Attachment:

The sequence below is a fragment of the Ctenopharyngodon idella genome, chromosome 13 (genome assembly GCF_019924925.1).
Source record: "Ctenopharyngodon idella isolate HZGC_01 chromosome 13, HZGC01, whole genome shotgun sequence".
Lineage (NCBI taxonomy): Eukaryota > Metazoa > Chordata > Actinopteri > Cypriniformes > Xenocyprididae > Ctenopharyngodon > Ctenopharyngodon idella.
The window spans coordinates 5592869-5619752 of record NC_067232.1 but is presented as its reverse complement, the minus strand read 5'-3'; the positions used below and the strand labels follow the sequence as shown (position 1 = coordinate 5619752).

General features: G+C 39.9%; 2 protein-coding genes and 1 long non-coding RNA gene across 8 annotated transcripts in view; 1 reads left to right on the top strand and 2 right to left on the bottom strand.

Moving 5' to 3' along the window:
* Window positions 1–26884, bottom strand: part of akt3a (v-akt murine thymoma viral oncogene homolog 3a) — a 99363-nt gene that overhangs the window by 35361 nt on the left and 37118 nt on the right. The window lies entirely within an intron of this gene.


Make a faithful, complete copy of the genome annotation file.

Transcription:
The sequence below is a fragment of the Ctenopharyngodon idella genome, chromosome 13 (genome assembly GCF_019924925.1).
Source record: "Ctenopharyngodon idella isolate HZGC_01 chromosome 13, HZGC01, whole genome shotgun sequence".
Lineage (NCBI taxonomy): Eukaryota > Metazoa > Chordata > Actinopteri > Cypriniformes > Xenocyprididae > Ctenopharyngodon > Ctenopharyngodon idella.
The window spans coordinates 5592869-5619752 of record NC_067232.1 but is presented as its reverse complement, the minus strand read 5'-3'; the positions used below and the strand labels follow the sequence as shown (position 1 = coordinate 5619752).

General features: G+C 39.9%; 2 protein-coding genes and 1 long non-coding RNA gene across 8 annotated transcripts in view; 1 reads left to right on the top strand and 2 right to left on the bottom strand.

Moving 5' to 3' along the window:
* Window positions 1–26884, bottom strand: part of akt3a (v-akt murine thymoma viral oncogene homolog 3a) — a 99363-nt gene that overhangs the window by 35361 nt on the left and 37118 nt on the right. The window lies entirely within an intron of this gene.